Hometown Heroes: WWII service animals

Hometown Hero: WWII Service Animals

LAKE CHARLES, LA (KPLC) - Animals played a key role in many World War II battles and strategies.

We all know the stories of bravery from soldiers during WWII, but there were also animals who gained hero status in that war. Toni Kiser with the National World War II Museum in New Orleans has written a new book on service animals in the war, including 10 thousand dogs.

“This is the first time the U.S. military had used dogs in warfare. We had a sled dog program before the war, but we had not used them before so they were newly trained for that for World War 2 in the military,” says Kiser.

Dogs were heavily used by the military, but not for explosives—that would come later.

Kiser says, “We trained mine dogs during World War II, but we didn’t train them to smell for explosives. We did not know that that was something they could do. So, the mine dog program was considered a failure because we taught them to look for disturbances on the ground. It was in WWII that we learned the real capabilities how the dogs could help us.”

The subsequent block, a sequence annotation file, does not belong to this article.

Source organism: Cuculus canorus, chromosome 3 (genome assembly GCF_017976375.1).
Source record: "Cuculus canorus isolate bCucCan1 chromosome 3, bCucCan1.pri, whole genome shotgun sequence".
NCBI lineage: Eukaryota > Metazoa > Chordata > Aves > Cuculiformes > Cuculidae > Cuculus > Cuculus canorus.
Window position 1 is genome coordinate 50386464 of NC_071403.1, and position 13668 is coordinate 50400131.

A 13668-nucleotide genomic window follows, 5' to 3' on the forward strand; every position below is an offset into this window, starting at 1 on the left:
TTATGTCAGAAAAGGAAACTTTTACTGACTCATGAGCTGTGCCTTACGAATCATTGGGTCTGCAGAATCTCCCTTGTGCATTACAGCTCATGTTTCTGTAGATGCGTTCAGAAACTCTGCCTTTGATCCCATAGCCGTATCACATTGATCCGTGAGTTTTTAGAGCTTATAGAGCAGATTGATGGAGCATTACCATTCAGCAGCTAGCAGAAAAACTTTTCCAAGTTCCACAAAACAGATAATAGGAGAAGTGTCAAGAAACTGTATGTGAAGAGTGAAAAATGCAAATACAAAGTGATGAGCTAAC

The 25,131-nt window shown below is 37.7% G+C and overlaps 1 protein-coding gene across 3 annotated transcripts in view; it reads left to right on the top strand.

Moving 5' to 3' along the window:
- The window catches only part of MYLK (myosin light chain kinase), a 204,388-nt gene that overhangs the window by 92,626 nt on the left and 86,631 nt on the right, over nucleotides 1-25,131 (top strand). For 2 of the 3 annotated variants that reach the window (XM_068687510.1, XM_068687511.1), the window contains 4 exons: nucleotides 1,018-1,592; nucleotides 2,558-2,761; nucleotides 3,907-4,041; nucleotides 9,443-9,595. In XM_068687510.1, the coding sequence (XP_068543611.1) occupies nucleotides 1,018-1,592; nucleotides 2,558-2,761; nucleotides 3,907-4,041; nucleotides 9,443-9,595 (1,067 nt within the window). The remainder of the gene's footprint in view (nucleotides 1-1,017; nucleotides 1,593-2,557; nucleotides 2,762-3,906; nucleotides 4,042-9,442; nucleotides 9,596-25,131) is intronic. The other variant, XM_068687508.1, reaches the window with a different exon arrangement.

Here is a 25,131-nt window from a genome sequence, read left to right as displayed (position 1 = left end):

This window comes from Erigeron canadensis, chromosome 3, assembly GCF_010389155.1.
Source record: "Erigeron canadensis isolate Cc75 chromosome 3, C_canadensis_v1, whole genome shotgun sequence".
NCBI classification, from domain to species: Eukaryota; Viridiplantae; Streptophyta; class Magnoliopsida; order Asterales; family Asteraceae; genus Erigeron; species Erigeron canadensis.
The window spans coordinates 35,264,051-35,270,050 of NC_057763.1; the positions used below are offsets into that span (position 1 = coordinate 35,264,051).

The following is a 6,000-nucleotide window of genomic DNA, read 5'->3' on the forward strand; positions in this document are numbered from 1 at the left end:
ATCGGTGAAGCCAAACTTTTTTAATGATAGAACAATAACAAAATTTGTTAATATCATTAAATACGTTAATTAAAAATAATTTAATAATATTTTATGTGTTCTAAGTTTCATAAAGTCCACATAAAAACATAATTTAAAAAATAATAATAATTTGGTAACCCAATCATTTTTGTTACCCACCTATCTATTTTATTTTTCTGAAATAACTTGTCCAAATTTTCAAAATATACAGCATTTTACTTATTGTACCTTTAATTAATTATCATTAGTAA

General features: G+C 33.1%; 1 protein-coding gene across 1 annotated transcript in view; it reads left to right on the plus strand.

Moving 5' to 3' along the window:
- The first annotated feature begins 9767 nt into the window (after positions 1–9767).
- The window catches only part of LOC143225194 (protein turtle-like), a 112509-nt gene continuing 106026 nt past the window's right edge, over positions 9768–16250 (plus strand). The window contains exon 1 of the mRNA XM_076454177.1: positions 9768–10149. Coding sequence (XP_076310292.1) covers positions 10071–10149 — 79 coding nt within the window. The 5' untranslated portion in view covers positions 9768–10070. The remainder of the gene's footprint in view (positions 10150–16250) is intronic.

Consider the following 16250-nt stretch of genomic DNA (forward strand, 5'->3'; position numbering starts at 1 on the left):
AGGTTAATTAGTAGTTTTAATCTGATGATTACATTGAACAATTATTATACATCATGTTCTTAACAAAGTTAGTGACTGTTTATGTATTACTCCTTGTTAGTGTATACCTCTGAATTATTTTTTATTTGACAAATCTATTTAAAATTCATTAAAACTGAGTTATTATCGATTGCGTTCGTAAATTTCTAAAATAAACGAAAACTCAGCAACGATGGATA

And then there was the use of experimental Bat Bombs; as in live bats.

“This guy, Dr. Adams, had an idea to strap small incendiary bombs to bats and set them out over Japan. They would roost in all the eaves of little houses and basically create a time-delayed bomb that no one would be prepared for. Interestingly enough, it did work. It just happened to burn down a U.S. airfield instead of anything in Japan," says Kiser.

The method of using bat bombs never came to fruition. Kiser says the Coast Guard used more horses that any other military branch, for its shore patrols here in the United States.

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